Advice and Tips
Are you making these interview mistakes?
– You won’t get rejected because you were nervous.
You’ve done a lot of work getting ready for your interview, and you know among other things what to answer when they ask about your weaknesses – but how should you present yourself as the best possible candidate?
As an expert on questions about competency and careers, consultant Jon Fredrik Alfsen (Impaktor AS) thinks that rather than focusing on what you think the employer wants, you should present yourself in the best possible light while making sure that this presentation is adapted to the employer’s needs.
– The interview is your opportunity to show the employer that you’re the right person for the job. The points you bring up – whether they’re strong or weak – should have relevance for the position you’re applying for.
He feels that one of the most important things you can do is give clear, well-organized answers – not ones that are all over the place but rather show that you know where you’re going when speaking.
And if you can check off most of the points listed below, you’re well on your way to making a good interview impression.
- Be humble, but act in a confident manner
- Show self-awareness and the ability to reflect
- Take time to think through your responses before speaking
- You owe it to yourself and the employer to give as good and credible image of yourself as possible so that both of you can decide if there is a valid reason for you to be hired
- Think about your performance: Try to come across as assertive, credible and humble while at the same time being yourself
You’ll get the job even if you’re nervous
It’s easy to feel uncomfortable in during an interview. For example, there might be several people sitting across from you on the other side of the table who are all following along with everything you say and do.
It’s by no means enough to just show up well prepared at an interview. On the contrary, one important point for making a good impression is that you’re “present” during the interview itself. Remember that it’s okay and natural to be a little nervous, but stay focused on what’s happening in the moment.
– It’s also easy to get caught up in the idea that you’ve said something you shouldn’t have said, but if this happens you should remember that there’s very little you can’t fix. Employers won’t reject you based on the fact that you were nervous during the interview, says Alfsen.
Even if you’re nervous, you should think about your body language, whether you want to or not, because it’ll be a part of the impression the employer will have of you when it’s all over.
Our communication is more than just the words we say. A big part of the message we communicate is through non-verbal channels like body language, eye contact and using our voice.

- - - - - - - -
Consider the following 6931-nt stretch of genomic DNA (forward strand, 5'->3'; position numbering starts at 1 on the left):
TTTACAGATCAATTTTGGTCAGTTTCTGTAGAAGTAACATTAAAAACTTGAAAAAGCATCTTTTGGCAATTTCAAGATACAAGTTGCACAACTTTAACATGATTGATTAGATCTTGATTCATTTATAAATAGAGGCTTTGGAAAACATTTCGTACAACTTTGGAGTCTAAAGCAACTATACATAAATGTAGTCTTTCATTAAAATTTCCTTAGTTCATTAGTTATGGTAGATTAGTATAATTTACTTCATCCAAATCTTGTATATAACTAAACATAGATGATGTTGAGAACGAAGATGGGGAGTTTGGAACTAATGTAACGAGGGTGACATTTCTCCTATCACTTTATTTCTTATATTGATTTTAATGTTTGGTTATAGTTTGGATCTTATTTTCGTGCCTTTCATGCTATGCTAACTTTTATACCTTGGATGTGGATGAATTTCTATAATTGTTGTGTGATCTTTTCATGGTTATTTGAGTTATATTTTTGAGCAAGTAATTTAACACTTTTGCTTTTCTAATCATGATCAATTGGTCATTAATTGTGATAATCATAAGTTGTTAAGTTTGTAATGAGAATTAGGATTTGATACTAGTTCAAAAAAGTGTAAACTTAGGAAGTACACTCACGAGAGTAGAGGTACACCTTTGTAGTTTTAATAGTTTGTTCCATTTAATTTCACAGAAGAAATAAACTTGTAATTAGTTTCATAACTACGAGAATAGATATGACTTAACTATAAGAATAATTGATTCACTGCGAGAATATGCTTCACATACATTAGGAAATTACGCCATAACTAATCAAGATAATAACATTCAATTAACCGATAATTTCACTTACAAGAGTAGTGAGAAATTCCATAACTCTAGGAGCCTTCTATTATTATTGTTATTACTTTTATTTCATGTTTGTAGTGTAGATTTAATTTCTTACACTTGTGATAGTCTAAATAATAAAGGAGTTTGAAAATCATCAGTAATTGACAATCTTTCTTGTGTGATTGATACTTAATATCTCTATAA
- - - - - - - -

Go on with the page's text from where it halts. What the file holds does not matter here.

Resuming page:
– Not saying anything is also a form of communication. When it comes to body language, it’s a good idea to think that bad habits are more visible in situations where you’re nervous, says Alfsen.
But information from your body language can also be used for «quality assurance» purposes about what you say; in fact, it often signals more honesty than the words that are spoken out loud. So your body language can be analyzed by others to determine if you’re being honest or not.
– It’s important that you maintain eye contact with the interviewer. Look directly at him/her, but don’t stare at them, either. If there are several interviewers present, it’s a good idea to look around at all of them and not just give all your attention to the person speaking, not least because all of these same people are going to evaluate your performance after it’s over.
– Try to sit up straight, keeping your arms and legs still so that there’s no fidgeting that’ll distract people from focusing on what you’re saying, he advises.
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Take responsibility for making the interview go well
Job interviews can vary enormously both in format and content, and interviewers will differ with respect to the qualities they find important in a candidate. Ideally, only the job description and requirements would form the basis for all interviews, and a candidate would be chosen based only on these criteria.
– But we can’t ignore the fact that some interviewers also make choices based on what they prefer – perhaps going with a particular candidate because of personal chemistry, says Alfsen.
In the end, you have to take your share of the responsibility for making sure that your interview goes well. It’s a bad idea to expect you’ll get the “right” questions because they might never be asked. So it’s smart to steer some of the conversation yourself, at any rate making sure that when it’s all over, you’ll have gotten the information you yourself need about the job you’re trying to land.
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